charlie's song


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How Suffering Produces Hope

Today marks three months to the day our sweet Charlie died. On one hand, I can’t believe it’s been three months already, it feels like only yesterday when his baby toes were kicking the inside of my belly. On the other hand, these have been the longest, darkest, and most painful ninety five days of our entire lives.  So much pain.  So much suffering.

And the sharpest pain usually comes at the most unexpected times. The other day Emma’s school took a field trip to the Santa Barbara Zoo. Overall, it was a super fun day, and really special for the kids since they rarely have Mommy all to themselves. It was also an extremely painful day for me in a lot of ways. First, because it was a field trip I had never planned to take. I had expected Charlie would be with us now, and that the field trip would be unrealistic. And yet, there we were, boarding the train at 6:30, on a morning I had planned to be at home caring for my baby boy.

But the hardest part of the zoo trip were the spring babies. There were babies everywhere at the zoo this week. Newborn babies, three-month-old people babies, fluffy little black swan babies, and the cutest little six-day-old giraffe baby named Dane. The kids grew so accustomed to seeing the babies that when we got to the lion enclosure Emma said, “Mommy, where are the little lion babies?”

And thats when I heard Freddo quietly say, “Mommy, I think all the lion babies died.”

Deep. Soul. Sigh.

My wild and fun little boy, who still eats boogers in his spare time…has grown very, very deep. Deep in ways that I never wanted him to be.

Or did I?

Obviously, it is incredibly painful to see the weight of the world on the shoulders of a three-year-old boy. I wish so very much that Freddo was playing with his baby brother right now, not grieving the loss of his life. I wish so badly that it wasn’t the first thought on sweet Freddo’s mind that there were no lion babies at the zoo because they had all died. But at the same time, as someone who highly values depth and authenticity, and empathy in others, I am so thankful that those are the ends that God is bearing in each of our lives, even though I absolutely hate that Charlie’s death is the means.

I keep thinking about this Emma Thompson quote I heard recently. She said, “It’s unfortunate and I really wish I wouldn’t have to say this, but I really like human beings who have suffered. They’re kinder.” Now, obviously not all people who have suffered are more kind than all people who haven’t, but I do think it’s true that God uses our sufferings to make us kinder…and a great many other things.  And I do think its true that some of the things we most long to shelter our kids from…are the very things that will develop the deepest character in their lives.

I love how Paul unpacks this truth in Romans 5:3-5…

“More than that, we rejoice in our sufferings, knowing that suffering produces endurance, and endurance produces character, and character produces hope, and hope does not put us to shame, because God’s love has been poured into our hearts through the Holy Spirit who has been given to us.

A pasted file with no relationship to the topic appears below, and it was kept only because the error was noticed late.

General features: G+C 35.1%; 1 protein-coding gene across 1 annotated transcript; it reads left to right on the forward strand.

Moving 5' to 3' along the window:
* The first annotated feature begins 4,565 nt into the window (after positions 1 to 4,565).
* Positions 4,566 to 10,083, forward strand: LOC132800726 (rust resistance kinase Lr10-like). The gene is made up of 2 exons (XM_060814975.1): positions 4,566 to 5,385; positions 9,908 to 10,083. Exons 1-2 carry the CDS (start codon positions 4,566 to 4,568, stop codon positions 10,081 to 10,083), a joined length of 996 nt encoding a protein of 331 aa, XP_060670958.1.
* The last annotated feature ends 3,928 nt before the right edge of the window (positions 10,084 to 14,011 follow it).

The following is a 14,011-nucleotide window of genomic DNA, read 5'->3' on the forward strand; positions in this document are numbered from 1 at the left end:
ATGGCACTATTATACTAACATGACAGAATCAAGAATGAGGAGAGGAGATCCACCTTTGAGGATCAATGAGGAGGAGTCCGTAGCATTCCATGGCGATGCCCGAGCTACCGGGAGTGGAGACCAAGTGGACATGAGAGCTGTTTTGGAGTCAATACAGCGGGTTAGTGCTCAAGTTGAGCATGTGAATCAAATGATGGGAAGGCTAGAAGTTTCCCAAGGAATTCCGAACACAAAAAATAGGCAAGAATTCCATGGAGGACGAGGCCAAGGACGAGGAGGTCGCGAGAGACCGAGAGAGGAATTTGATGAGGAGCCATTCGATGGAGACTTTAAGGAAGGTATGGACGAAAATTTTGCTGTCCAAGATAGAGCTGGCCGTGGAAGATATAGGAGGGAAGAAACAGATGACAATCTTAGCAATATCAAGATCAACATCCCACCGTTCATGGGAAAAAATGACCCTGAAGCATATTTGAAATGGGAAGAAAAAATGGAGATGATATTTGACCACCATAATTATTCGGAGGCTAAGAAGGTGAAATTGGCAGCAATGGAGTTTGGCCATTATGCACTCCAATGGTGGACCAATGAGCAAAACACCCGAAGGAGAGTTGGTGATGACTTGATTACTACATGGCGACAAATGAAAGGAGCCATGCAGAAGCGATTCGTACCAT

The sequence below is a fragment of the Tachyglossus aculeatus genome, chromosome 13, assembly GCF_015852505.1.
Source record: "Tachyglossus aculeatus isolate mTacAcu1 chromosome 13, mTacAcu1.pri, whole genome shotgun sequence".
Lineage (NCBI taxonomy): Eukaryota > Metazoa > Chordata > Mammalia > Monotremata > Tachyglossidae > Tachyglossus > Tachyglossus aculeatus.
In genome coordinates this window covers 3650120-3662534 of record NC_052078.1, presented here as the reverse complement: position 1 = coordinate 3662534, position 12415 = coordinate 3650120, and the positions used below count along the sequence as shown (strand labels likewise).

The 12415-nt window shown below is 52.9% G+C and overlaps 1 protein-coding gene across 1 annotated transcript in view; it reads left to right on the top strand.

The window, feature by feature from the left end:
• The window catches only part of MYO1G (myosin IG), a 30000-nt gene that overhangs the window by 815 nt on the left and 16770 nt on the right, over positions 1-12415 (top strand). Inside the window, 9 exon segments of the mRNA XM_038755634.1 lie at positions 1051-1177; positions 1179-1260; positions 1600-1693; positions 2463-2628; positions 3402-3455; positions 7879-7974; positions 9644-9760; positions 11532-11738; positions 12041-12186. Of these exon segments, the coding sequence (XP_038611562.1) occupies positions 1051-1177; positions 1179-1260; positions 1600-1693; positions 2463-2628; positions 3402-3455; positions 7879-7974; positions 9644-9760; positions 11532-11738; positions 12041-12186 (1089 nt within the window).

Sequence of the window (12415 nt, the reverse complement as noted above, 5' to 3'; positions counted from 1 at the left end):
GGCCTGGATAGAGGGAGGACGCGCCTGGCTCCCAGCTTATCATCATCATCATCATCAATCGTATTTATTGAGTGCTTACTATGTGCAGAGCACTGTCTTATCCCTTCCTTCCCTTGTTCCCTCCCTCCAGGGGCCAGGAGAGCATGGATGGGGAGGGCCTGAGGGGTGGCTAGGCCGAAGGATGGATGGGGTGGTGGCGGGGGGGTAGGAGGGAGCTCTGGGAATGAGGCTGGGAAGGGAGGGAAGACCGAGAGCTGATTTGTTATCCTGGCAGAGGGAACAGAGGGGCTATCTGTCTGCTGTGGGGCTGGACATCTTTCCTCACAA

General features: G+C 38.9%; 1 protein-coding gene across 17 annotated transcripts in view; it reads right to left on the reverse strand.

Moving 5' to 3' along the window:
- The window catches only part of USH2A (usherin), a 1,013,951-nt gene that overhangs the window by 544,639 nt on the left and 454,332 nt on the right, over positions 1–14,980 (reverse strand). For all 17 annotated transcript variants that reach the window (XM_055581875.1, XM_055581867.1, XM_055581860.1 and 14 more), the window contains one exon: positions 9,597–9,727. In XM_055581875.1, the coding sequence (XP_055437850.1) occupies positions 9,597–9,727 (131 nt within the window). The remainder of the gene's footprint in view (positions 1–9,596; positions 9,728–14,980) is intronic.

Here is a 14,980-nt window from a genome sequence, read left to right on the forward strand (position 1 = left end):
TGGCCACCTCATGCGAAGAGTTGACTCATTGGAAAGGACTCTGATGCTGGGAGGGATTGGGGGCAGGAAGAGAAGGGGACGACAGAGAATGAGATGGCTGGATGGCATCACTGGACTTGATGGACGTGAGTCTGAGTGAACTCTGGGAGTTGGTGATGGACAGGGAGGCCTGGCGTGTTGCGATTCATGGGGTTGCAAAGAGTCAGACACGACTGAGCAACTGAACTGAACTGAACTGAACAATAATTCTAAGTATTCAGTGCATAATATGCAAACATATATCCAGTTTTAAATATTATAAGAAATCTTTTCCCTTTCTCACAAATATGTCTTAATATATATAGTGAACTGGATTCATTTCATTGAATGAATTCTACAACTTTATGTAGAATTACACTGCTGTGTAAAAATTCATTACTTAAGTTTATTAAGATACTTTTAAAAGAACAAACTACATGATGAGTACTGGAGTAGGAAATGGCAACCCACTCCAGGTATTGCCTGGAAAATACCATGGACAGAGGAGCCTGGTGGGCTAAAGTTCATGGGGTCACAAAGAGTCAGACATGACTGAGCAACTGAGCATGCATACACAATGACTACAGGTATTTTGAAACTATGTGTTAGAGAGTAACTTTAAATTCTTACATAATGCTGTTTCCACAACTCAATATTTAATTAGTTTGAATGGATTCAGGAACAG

Did I want my children to experience the deep suffering of losing a sibling? Never. Did I want their precious child-like faith to be tested so deeply at the tender ages of three and five? Not exactly. But I do long for them to have a faith than endures through the storms of this life. I do long for my children to have godly character. And I do long that my kids would have true hope…hope in God and His love being the best part of life. Hope in eternity with Jesus who will finally put an end to all this heinous suffering. I realize now that suffering produces hope…because when life becomes truly, deeply painful…you can no longer put your hope in any of the things that used to make you happy.

And I see this promise in Romans becoming real to each of us as we continue to be broken and also, by the grace of God, healed in certain ways through Charlie’s precious life. I see it in my kids lives, as they grow more thoughtful and aware of the deep realities of life, and in turn grow more tender towards others…especially others who are hurting.

And I see it in my own life. I yell less. And hug more. I complain less. And treasure more. Sweet moments like the day at the zoo…moments I know I will never get to have with Charlie…have become a greater treasure to me.

Does it mean we are always grateful, thoughtful, gentle, and kind…ummm…not exactly. But, we are more tender than we used to be. More deep. More kind. And perhaps, most of all…more grateful for each moment together now that we know acutely that we’re not promised endless days of bliss on this side of eternity. That’s Heaven. And endless joy is reserved for Heaven’s side.

My kids now know, in ways I never could have taught them through words or flannel board stories, that heaven is the one place where there will be no more tears or crying or sorrow or pain.